8/12/22 – For me personally, one of the hardest parts of planning a trip in the Boundary Waters is figuring out where to go. I usually start by opening up a map or Google earth and pouring over the countless lakes, streams, and bluffs. There is so much to see, that it is overwhelming in the most wonderful way possible. It’s what keeps so many people coming back.
A great part about working at Sawbill is that you get time off to explore. I love Sawbill and Alton as much as the next person, but I’d be lying if I said that I wasn’t curious to find out where the creeks led to, or see what’s on the other side of the beaver dams. Luckily, many members of the crew share that same curiosity and intrigue of what lies down the paths less traveled. On a crisp, yet sunny Tuesday morning, my coworker David and I decided to use the break in our schedules to explore somewhere we’d never been.
Although technically out of the wilderness boundary, the junction of Swanson and Koski Creek still offers the same atmosphere as the BWCA. Intertwined with the better-known Temperance River, it’s as much of this area and experience as Ada or Hog Creek. A section of it is visible from the Sawbill Trail and its subtle beauty has captured the attention of those who pass by it.
We had always wondered where it led to and finally decided to grab a Minnesota II and check it out. Upon arrival, we joked about how we’d probably paddle 300 feet just to find it too shallow to paddle or have it dead-end altogether. To our surprise, we made it a lot farther than planned. Around each narrow bend, we’d find another up ahead. The creek was surprisingly deep, the full length of our paddles couldn’t even touch the bottom in most spots. The water was a deep mahogany color and flowed gently through the meandering streambed. It was so still that you could see a perfect reflection of the trees ahead glowing in the soft morning light. Once we were away from the road, it felt quiet and remote. There were delicate flowers floating along the edges and little patches of flattened grass where a beaver chewed the bark off of a stick or a moose came to drink from the stream. It was a secret world that we would have never known existed had we not set out to answer our questions.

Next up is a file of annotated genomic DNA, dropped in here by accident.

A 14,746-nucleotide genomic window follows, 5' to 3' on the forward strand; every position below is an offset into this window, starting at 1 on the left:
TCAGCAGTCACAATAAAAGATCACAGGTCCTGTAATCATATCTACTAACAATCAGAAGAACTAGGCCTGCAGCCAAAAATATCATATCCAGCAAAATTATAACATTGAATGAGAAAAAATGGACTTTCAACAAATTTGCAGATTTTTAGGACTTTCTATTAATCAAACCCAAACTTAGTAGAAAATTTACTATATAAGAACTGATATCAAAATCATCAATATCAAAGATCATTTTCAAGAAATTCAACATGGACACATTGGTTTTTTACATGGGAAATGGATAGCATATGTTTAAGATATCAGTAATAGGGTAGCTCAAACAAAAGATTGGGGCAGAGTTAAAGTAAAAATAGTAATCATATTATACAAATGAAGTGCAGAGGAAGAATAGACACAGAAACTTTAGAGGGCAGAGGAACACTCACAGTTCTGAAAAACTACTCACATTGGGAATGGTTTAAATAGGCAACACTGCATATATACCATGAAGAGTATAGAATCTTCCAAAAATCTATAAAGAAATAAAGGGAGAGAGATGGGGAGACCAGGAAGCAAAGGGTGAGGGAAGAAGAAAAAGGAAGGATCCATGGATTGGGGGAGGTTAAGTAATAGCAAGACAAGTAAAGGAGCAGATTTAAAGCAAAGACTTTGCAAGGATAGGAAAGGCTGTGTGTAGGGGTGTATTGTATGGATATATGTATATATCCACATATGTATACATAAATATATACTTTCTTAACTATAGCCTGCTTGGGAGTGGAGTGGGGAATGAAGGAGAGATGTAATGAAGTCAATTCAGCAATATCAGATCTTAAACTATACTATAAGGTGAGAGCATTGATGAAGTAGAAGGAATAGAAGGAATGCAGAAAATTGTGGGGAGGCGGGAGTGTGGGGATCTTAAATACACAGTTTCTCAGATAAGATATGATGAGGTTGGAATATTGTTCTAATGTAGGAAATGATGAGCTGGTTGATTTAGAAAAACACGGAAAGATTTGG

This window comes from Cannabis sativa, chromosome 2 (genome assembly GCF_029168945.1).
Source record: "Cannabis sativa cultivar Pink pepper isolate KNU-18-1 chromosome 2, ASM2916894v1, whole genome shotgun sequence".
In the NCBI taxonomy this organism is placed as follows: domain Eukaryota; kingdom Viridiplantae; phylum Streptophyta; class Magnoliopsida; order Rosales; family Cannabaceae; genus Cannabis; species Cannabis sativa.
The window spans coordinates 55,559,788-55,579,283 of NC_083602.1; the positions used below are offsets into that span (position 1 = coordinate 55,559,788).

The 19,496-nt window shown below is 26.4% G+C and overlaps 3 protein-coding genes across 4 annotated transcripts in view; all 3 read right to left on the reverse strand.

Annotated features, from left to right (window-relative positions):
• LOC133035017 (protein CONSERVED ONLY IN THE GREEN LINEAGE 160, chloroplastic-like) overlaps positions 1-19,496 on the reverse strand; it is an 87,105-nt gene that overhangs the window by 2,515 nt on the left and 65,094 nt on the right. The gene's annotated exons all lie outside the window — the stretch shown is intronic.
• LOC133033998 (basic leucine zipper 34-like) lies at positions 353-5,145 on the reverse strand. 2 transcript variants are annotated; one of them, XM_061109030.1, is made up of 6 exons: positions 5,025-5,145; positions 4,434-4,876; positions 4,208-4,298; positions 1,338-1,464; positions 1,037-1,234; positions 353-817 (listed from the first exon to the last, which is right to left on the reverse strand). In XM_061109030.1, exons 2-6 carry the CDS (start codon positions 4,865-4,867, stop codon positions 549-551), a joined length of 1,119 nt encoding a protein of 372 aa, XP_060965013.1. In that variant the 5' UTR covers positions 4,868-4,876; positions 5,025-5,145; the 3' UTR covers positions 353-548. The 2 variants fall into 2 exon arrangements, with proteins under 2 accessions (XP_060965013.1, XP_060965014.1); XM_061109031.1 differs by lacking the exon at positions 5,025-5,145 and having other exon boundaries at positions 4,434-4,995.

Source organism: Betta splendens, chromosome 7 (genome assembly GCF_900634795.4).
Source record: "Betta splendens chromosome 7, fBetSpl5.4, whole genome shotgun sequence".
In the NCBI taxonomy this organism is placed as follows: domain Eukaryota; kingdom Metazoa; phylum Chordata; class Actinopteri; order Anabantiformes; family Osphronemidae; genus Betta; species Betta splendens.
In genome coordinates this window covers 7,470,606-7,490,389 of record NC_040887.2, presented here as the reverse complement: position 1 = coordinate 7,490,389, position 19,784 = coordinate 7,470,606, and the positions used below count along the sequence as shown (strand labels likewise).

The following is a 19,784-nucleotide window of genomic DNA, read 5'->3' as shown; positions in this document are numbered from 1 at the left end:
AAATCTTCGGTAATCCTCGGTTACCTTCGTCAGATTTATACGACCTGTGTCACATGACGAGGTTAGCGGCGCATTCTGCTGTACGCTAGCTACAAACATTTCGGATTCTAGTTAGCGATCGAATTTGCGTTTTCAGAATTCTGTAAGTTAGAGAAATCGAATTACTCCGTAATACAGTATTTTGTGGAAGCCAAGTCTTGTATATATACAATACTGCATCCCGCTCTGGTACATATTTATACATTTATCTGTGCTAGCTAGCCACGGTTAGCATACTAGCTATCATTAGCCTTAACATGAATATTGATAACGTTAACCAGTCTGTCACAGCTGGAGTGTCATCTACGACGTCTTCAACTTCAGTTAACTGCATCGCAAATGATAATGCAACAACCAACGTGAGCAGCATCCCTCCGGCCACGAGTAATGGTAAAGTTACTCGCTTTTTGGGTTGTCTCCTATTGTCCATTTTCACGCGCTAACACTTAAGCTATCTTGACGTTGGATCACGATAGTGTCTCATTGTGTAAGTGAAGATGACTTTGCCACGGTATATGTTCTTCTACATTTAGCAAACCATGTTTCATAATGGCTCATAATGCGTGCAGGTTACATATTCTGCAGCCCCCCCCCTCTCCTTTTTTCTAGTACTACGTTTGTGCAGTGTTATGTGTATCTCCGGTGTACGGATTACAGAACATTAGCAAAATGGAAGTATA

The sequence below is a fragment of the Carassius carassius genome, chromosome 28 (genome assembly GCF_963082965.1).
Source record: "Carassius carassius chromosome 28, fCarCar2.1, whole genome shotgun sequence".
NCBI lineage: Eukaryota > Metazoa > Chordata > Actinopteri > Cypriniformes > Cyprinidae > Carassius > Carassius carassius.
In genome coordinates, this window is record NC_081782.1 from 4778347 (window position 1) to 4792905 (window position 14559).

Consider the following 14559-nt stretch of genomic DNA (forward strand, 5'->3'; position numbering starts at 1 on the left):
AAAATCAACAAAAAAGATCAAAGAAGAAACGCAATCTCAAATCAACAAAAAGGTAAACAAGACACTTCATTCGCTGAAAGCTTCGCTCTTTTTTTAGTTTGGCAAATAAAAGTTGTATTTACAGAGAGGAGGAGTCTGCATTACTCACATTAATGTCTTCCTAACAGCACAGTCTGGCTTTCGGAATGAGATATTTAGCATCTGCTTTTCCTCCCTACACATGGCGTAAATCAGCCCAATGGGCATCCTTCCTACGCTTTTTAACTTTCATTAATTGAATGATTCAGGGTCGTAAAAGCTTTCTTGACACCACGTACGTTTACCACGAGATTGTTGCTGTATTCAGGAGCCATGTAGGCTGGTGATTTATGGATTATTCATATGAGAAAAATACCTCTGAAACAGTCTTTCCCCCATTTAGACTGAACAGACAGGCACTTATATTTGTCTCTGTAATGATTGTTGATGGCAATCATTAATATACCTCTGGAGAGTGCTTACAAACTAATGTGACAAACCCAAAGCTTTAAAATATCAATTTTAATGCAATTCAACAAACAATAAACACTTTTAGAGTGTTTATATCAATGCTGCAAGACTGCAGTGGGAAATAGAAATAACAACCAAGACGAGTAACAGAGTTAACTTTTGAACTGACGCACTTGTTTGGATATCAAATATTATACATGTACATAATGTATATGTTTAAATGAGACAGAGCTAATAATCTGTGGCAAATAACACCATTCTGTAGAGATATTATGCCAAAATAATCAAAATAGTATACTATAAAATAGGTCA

We agreed to paddle downstream for an hour or until the creek’s natural end, whichever came first. To our surprise, we reached an impassable beaver dam close to the time we needed to turn back. We set the canoe in the tall marsh grass and clambered over the swampy tussocks that separated the creek from the solid ground of the shore. Eager to see what lay on the other side, we pushed our way through a dense patch of forest to find a small, rocky stream on the lower side of the dam, not quite passable by canoe. It was a satisfying end to a nice little morning adventure.
As we paddled back upstream, the sun was high above us. Areas that were previously shadowed by the trees were now easy to see. That’s the beauty of out-and-back paddles. It allows you the opportunity to see a place from two different perspectives and perhaps notice things that you missed before.
On the way back to the car, we took a brief break at one of the few beaver dam crossings to romp around a mossy clearing in the woods. We watched as our shoes sank deep into the fluffy sphagnum, and admired a little brown frog toddle along the moss. We made it back to the car in good time and reminisced about the little world we had just discovered.
There are so many wonderful things to see in the Boundary Waters and oftentimes we’re intent on seeing the bluffs and waterfalls found in magazines and on postcards. Those things are indeed awe-inspiring and wonderful; they deserve to be seen. However, little trips like this remind me that there is also magic in the unassuming places. And there is something very special to be said for that too.